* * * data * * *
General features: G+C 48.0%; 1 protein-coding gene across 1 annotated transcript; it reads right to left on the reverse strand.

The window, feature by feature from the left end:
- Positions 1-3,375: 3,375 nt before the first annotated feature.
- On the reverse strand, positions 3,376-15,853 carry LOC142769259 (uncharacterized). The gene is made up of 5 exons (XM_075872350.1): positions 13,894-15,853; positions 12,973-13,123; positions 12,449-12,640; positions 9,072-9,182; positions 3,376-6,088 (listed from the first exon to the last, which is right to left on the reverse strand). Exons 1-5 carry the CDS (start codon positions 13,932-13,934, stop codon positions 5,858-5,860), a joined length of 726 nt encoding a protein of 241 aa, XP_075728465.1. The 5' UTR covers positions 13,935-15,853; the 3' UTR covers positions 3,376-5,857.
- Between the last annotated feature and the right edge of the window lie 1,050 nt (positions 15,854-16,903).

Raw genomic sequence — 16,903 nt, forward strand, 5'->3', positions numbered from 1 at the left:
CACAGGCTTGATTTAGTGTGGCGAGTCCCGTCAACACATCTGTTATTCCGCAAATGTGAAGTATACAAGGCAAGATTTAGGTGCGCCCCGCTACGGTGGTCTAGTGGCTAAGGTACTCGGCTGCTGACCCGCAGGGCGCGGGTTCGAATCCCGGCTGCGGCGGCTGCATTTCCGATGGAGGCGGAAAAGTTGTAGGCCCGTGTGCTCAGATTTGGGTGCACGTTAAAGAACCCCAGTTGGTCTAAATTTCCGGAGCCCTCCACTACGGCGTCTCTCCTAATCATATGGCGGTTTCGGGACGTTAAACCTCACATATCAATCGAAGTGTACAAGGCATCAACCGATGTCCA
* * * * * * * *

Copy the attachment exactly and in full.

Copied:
General features: G+C 48.0%; 1 protein-coding gene across 1 annotated transcript; it reads right to left on the reverse strand.

The window, feature by feature from the left end:
- Positions 1-3,375: 3,375 nt before the first annotated feature.
- On the reverse strand, positions 3,376-15,853 carry LOC142769259 (uncharacterized). The gene is made up of 5 exons (XM_075872350.1): positions 13,894-15,853; positions 12,973-13,123; positions 12,449-12,640; positions 9,072-9,182; positions 3,376-6,088 (listed from the first exon to the last, which is right to left on the reverse strand). Exons 1-5 carry the CDS (start codon positions 13,932-13,934, stop codon positions 5,858-5,860), a joined length of 726 nt encoding a protein of 241 aa, XP_075728465.1. The 5' UTR covers positions 13,935-15,853; the 3' UTR covers positions 3,376-5,857.
- Between the last annotated feature and the right edge of the window lie 1,050 nt (positions 15,854-16,903).

Raw genomic sequence — 16,903 nt, forward strand, 5'->3', positions numbered from 1 at the left:
CACAGGCTTGATTTAGTGTGGCGAGTCCCGTCAACACATCTGTTATTCCGCAAATGTGAAGTATACAAGGCAAGATTTAGGTGCGCCCCGCTACGGTGGTCTAGTGGCTAAGGTACTCGGCTGCTGACCCGCAGGGCGCGGGTTCGAATCCCGGCTGCGGCGGCTGCATTTCCGATGGAGGCGGAAAAGTTGTAGGCCCGTGTGCTCAGATTTGGGTGCACGTTAAAGAACCCCAGTTGGTCTAAATTTCCGGAGCCCTCCACTACGGCGTCTCTCCTAATCATATGGCGGTTTCGGGACGTTAAACCTCACATATCAATCGAAGTGTACAAGGCATCAACCGATGTCCA